Teachers don’t get enough credit. They are liberators. By their generous service, they free us from the dangers and restrictions of ignorance. They inspire us with the wonders of nature and art, walk with us through the story of humanity and lift our minds to contemplate ideals and virtues. Educere, the Latin root of “educate,” means “to lead out.” That is what teachers do. They lead us out of our native darkness into the light of wisdom, knowledge and learning. But, of course, to do any of this, we first have to listen to them. For our own good, we allow teachers an authority in our lives. We listen to them, we obey them, because we trust them to teach the truth; “and the truth will set you free” (Jn 8:32).
In this Sunday’s gospel, Jesus’ contemporaries remark upon his authority. At a mere word, he has the power to drive out demons. They marvel, “What is this? A new teaching with authority.” Like any teacher, Jesus has authority, and that authority is exercised for the good of others. Like any teacher, Jesus wants to lead us out of darkness by the truths he teaches; but these truths, only Jesus can teach: “No one has ever seen God. The only Son, God, who is at the Father’s side, has revealed him” (Jn 1:18). Jesus alone can teach the truths we most need to know, the truths about God, about his love and our salvation. These truths set us free; but, of course, we first need to listen.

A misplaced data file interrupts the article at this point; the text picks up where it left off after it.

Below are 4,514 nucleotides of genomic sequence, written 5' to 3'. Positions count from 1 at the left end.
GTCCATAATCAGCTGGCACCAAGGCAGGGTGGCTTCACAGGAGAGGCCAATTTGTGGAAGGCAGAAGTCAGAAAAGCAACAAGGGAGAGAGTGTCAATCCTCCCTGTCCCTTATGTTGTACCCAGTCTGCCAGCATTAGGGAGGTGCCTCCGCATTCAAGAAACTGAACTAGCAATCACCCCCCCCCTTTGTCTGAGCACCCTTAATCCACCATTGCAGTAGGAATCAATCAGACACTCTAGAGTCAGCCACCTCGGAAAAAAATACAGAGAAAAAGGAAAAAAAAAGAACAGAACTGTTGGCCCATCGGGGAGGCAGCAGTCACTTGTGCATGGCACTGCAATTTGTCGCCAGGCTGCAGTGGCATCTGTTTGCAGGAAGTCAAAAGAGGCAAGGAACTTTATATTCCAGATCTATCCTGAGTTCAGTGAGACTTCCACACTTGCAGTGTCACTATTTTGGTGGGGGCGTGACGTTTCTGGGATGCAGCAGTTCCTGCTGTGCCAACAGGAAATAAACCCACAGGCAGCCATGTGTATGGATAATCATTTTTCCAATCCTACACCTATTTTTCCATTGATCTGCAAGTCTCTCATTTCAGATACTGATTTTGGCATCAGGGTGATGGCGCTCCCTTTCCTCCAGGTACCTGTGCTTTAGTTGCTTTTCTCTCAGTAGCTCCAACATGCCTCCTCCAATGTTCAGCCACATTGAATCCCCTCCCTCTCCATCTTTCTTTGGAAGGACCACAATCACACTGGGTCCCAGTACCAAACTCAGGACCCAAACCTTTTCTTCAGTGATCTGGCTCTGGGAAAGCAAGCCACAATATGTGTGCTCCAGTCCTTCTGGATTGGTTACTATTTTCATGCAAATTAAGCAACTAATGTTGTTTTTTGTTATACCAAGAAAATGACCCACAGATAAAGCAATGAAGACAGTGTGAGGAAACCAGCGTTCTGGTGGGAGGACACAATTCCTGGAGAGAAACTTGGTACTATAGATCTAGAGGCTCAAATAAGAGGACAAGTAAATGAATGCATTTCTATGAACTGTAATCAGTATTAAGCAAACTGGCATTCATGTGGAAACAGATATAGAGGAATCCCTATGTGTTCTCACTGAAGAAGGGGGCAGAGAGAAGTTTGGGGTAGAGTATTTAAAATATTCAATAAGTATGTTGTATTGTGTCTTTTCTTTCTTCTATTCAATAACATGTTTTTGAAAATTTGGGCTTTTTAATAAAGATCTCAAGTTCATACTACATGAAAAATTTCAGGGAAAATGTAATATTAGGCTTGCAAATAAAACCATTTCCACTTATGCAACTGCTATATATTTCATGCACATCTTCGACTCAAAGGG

Saint Paul touches on this freedom in the call to celibacy: “An unmarried woman or a virgin is anxious about the things of the Lord, so that she may be holy in both body and spirit.” An individual responding to the call of celibacy experiences it as an increased freedom. It is not a constraint. Freed from the many anxieties of this world, their life more closely resembles the life of heaven. Jesus has absolute authority in the celibate’s life. He thinks only “how he may please the Lord.” As Jesus dominates in a life, greater freedom is always the result.
Moses foresees, “a prophet like me will the LORD, your God, raise up...to him you shall listen.” Like Moses, Jesus is a liberator; he has come to free us from slavery and lead us to the Promised Land. He has come to teach the truth that sets us free. But, as with any teacher, he needs us to listen. We first have to acknowledge his authority. The Father himself has testified on his behalf: “this is my beloved Son...listen to him.” But it is up to us to accept him as the Teacher.